For new compost, add a layer of straw or leaves. It needs to be alive and active even in winter, and the additional layer keeps up the internal temperature. Do not put any diseased or insect-infected plants into your compost pile, or else you’ll be returning the diseases and pests to the soil in the spring. Destroy the plants instead.

Written by Katie Marie for EarthTalk.

Featured image provided by Gus Ruballo

Fall and Winter Composting for a Lovely Spring

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Autumn provides ample brown material for composting, and turning food scraps into fertilizer gives you everything you need to get a jump start on soil enrichment before the frost sets in. Whether you are already skilled at composting and want to make the most of the nutrients you save or are just starting out, the results can make a major difference in the health of your lawn or garden. Fall and winter composting ensures that your garden is ready to shine the next year, and it makes it simple to recycle and reuse organic material in an eco-friendly manner.

Preparing the Soil

If you already have a home composter setup or an outdoors composting bin, remember to keep the balance of green and brown materials — from the kitchen and the yard respectively — at about an even 50/50 blend. There are a few ways to speed up the composting process, from shredding and heating the materials to agitating regularly, but all fertilizer creation takes time, and it’s best to get an early start in the fall for plenty of prep time.

As the compost matures, try using a garden tiller to aerate the soil and work the material into the ground. Adding nutrients during the fall months can promote faster and healthier growth in spring, but preparation should end before the first snows fall. Adding more nutrients during the cold winter months can actually promote mold and undesirable decomposition of roots or bulbs, making it a better idea to save compost for later use when the ground starts freezing.

Planting Seeds

Planting in autumn is only natural, as it is harvest season when the fruits drop and wildflowers spread seeds abundantly. Once your soil is ready, begin planting the seeds for next year’s blossoming flowers. Annuals and perennials both benefit from early planting before the ground hardens. The natural hardening and packing of the soil during the winter months provides added protection against scavenging animals and freezing winds.

Protect the Ground

It’s entirely likely that you’ll end up with far more brown matter during the fall season than your kitchen scraps, grasses and other green materials can match. Avoid adding too much brown material to your compost mix, and instead use these nature-made tools to keep the ground safe and ward off unwanted mold or mildew that can crop up when the ground freezes and materials break down on the frozen surface.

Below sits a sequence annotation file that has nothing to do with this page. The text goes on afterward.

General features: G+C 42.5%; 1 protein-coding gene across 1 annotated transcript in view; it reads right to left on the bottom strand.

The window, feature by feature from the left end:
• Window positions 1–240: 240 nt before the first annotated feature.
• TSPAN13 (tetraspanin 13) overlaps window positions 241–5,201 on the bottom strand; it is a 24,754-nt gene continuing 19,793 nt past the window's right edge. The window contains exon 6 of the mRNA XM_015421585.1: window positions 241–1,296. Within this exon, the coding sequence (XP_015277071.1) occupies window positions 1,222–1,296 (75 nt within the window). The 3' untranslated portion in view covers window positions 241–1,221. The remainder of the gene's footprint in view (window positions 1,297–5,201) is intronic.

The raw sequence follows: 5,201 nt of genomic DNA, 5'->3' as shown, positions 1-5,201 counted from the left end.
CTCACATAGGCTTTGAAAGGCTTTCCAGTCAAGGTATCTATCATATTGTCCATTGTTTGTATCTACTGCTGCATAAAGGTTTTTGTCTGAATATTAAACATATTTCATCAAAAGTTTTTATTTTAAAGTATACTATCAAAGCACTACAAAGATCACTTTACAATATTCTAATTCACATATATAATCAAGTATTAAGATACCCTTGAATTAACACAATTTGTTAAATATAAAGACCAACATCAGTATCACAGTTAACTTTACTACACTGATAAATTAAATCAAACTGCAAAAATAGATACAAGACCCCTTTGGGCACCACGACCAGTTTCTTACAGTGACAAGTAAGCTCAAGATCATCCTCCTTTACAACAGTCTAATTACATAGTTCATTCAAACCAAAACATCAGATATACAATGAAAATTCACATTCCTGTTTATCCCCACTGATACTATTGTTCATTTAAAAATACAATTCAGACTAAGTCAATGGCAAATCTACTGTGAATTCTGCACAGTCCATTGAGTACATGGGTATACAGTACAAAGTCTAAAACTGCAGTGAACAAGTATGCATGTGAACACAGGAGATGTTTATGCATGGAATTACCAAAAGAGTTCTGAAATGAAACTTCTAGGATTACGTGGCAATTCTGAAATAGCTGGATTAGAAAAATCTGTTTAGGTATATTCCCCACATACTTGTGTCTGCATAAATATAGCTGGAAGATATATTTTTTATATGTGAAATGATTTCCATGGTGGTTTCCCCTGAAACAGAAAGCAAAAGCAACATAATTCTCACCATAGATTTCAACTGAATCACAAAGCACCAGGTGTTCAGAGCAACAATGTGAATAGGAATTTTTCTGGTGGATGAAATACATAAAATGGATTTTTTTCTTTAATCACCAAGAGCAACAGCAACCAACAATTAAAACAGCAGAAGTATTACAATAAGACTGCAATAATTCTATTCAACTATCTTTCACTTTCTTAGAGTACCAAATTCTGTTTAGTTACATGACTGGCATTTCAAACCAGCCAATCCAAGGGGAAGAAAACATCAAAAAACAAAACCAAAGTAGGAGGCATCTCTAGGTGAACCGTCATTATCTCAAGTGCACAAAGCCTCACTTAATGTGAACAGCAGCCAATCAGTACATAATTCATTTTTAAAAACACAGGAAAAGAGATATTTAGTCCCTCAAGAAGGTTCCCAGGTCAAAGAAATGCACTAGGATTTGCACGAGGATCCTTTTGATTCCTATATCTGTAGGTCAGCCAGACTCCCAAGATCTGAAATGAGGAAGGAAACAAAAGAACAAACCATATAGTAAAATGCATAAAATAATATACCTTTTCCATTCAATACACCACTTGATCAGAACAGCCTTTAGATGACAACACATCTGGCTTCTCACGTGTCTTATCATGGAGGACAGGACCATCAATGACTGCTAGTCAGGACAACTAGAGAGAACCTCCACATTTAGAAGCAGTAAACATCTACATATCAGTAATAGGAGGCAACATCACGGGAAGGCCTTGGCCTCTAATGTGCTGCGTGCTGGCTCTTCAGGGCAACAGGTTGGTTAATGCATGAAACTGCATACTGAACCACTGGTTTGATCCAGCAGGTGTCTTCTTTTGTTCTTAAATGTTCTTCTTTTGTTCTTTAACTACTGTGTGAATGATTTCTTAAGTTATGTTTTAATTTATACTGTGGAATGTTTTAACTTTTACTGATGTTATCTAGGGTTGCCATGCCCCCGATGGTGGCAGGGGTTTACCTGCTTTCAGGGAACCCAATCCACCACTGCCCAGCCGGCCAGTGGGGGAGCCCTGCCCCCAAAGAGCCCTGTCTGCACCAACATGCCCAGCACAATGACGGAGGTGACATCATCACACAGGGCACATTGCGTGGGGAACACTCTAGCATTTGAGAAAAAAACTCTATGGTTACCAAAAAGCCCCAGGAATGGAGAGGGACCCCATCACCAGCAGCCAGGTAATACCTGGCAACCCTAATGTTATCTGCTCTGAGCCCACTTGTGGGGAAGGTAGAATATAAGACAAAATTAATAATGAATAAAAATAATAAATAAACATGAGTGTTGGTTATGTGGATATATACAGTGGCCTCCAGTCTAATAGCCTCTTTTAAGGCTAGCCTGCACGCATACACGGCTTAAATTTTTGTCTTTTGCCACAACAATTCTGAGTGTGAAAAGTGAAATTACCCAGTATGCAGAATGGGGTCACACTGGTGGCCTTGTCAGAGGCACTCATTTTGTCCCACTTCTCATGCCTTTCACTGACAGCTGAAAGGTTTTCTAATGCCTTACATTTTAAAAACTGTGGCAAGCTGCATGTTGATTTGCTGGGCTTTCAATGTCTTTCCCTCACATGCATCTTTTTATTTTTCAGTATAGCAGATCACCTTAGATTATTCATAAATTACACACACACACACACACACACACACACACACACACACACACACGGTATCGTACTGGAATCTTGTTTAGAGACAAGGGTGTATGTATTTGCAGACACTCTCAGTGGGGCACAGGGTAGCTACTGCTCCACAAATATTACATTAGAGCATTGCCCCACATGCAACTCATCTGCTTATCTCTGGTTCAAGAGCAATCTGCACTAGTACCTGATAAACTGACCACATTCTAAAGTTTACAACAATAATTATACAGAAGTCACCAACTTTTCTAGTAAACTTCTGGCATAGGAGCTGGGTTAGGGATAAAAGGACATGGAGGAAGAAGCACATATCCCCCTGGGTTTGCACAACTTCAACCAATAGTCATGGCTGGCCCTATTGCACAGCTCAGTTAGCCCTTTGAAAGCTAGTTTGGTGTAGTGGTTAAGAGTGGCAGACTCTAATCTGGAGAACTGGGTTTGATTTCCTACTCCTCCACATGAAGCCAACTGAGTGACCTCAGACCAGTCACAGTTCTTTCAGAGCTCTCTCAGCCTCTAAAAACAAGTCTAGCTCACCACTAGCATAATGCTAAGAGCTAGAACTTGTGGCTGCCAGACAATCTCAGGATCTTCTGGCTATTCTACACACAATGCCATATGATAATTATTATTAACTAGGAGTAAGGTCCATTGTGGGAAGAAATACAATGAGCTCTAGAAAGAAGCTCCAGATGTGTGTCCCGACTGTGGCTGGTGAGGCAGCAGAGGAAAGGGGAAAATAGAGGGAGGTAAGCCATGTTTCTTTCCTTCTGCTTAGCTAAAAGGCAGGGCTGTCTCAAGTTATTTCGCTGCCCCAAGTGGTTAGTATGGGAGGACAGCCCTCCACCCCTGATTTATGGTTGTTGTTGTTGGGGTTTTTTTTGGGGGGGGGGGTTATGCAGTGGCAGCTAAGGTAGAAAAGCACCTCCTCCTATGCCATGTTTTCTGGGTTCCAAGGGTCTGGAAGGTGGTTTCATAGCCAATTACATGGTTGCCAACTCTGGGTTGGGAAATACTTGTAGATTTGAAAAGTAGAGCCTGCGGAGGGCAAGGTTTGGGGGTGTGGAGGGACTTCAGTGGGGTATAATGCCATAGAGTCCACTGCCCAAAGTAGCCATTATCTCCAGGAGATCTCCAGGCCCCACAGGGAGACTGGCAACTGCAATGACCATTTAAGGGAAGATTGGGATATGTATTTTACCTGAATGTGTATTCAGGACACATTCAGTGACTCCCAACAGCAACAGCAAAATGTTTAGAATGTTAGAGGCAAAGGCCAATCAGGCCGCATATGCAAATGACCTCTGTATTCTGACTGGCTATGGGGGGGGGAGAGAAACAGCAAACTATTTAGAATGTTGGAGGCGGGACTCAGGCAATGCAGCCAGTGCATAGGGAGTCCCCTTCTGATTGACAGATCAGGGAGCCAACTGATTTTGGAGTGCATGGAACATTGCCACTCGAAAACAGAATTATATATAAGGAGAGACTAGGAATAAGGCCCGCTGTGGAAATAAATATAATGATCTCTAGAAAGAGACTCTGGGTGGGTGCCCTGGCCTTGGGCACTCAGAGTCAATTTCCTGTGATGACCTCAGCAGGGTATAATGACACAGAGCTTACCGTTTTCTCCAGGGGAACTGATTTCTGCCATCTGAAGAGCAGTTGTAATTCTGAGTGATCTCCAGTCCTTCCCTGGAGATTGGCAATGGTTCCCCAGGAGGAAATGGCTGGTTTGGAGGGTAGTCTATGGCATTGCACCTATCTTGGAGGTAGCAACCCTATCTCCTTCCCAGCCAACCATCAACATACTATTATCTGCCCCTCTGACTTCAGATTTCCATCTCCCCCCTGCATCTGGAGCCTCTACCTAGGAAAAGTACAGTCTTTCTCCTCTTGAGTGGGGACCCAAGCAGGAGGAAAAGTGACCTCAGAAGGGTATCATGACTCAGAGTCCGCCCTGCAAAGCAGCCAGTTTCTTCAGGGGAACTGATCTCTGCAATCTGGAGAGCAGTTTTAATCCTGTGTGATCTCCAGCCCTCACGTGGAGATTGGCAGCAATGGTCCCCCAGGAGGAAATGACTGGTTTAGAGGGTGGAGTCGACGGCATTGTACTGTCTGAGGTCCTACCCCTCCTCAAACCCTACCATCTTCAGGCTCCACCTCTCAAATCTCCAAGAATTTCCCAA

Protect the ground in your planting beds as well as lawn areas with layers of mulched brown materials. Pine needles and similar yard waste provides ample protection against both frost and mildew throughout the winter months as the needles and bark do not break down easily.

Winter and fall don’t necessarily mean an end to your efforts composting at home. The materials produced naturally during this time can help ensure the ground has all the nutrients and protection it needs to weather the snowy seasons and spring back when the warm weather returns. Taking the time to get the right mix of materials and focusing on composting early and protecting the ground as the seasons change can make a real difference the next year.

Written by Avery Phillips for EarthTalk.

Featured image provided by Justin Ha

The Dark Side of Sustainable Technology and How We Can Fix It

The Dark Side of Sustainable Technology and How We Can Fix It 01

Advancements in technology have the potential to do great good and great harm to our environment. The toxic lake of tech waste in Batou, Mongolia, is testament to the damage that modern technology can do to the environment. The man-made pool of toxic sludge is a result of the tech industry, which relies heavily upon rare earth elements to create everything from magnets to smartphone screens.

On the other hand, advances in technology have allowed renewable energy industries to thrive and gain traction in many countries across the world. About 2.5 million Americans work in renewable energy, which benefits from technology coming out of the tech sector.

Is Clean Energy Truly Clean?

It would be quite difficult to do a proper analysis of the actual environmental costs of the industry and innovation that actually goes into producing the components for renewable power. The production of materials and technology required for a renewable energy operation could potentially be executed in extremely environmentally unfriendly ways — which defeats the purpose.